In Florian Demont-Biaggi (ed.), The Nature of Peace and the Morality of Armed Conflict. Palgrave (2017)

Authors
Saba Bazargan-Forward
University of California, San Diego
Abstract
Though the duties of care owed toward innocents in war and in civil life are at the bottom univocally determined by the same ethical principles, Bazargan-Forward argues that those very principles will yield in these two contexts different “in-practice” duties. Furthermore, the duty of care we owe toward our own innocents is less stringent than the duty of care we owe toward foreign innocents in war. This is because risks associated with civil life but not war (a) often increase the expected welfare of the individuals upon whom the risk is imposed, (b) are often imposed with consent, and (c) are often imposed reciprocally. The conclusion—that we have a pro tanto reason for adopting a more stringent standard of risk imposition toward foreign innocents in war—has implications for not only what standards of risk we should adopt in war, but also how we should weigh domestic versus foreign civilian lives.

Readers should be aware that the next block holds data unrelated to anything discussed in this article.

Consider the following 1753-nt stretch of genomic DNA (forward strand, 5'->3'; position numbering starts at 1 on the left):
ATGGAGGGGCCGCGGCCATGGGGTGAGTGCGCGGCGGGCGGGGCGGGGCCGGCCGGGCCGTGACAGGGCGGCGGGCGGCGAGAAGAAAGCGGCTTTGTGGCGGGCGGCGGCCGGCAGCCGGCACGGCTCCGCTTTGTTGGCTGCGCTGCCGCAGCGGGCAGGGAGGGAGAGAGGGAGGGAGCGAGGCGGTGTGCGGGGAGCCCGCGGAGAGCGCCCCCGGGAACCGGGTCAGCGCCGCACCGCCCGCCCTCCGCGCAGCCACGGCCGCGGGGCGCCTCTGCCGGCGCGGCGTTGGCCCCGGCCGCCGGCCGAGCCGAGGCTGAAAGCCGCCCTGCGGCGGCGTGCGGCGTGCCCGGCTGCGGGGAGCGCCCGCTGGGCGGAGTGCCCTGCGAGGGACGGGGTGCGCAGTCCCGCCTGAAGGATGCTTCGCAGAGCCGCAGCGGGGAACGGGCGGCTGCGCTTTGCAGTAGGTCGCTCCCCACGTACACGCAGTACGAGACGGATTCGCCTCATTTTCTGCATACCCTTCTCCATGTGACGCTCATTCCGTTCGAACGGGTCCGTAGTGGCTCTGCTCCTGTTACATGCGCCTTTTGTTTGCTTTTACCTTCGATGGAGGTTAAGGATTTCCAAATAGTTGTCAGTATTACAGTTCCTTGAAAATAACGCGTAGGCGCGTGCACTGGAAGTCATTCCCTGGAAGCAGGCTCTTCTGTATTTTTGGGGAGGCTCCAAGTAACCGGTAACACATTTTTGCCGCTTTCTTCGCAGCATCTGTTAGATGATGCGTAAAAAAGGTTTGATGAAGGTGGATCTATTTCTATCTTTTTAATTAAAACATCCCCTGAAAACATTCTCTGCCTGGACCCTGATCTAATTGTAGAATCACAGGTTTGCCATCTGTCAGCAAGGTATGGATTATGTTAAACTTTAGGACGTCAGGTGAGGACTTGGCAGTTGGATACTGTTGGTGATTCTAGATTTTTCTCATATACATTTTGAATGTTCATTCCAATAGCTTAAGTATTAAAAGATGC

Keywords risk  civilians  proportionality  duty of care  non-combatants  expected value  foreign civilians
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References found in this work BETA

On What Matters: Two-Volume Set.Derek Parfit - 2011 - Oxford University Press.
Killing in War.Jeff McMahan - 2009 - Oxford University Press.
Defensive Killing.Helen Frowe - 2014 - Oxford, UK: Oxford University Press.
Cosmopolitan War.Cécile Fabre - 2012 - Oxford University Press.
Proportionality in the Morality of War.Thomas Hurka - 2005 - Philosophy and Public Affairs 33 (1):34-66.

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Citations of this work BETA

Risking Civilian Lives to Avoid Harm to Cultural Heritage?William Bülow - 2020 - Journal of Ethics and Social Philosophy 18 (3).

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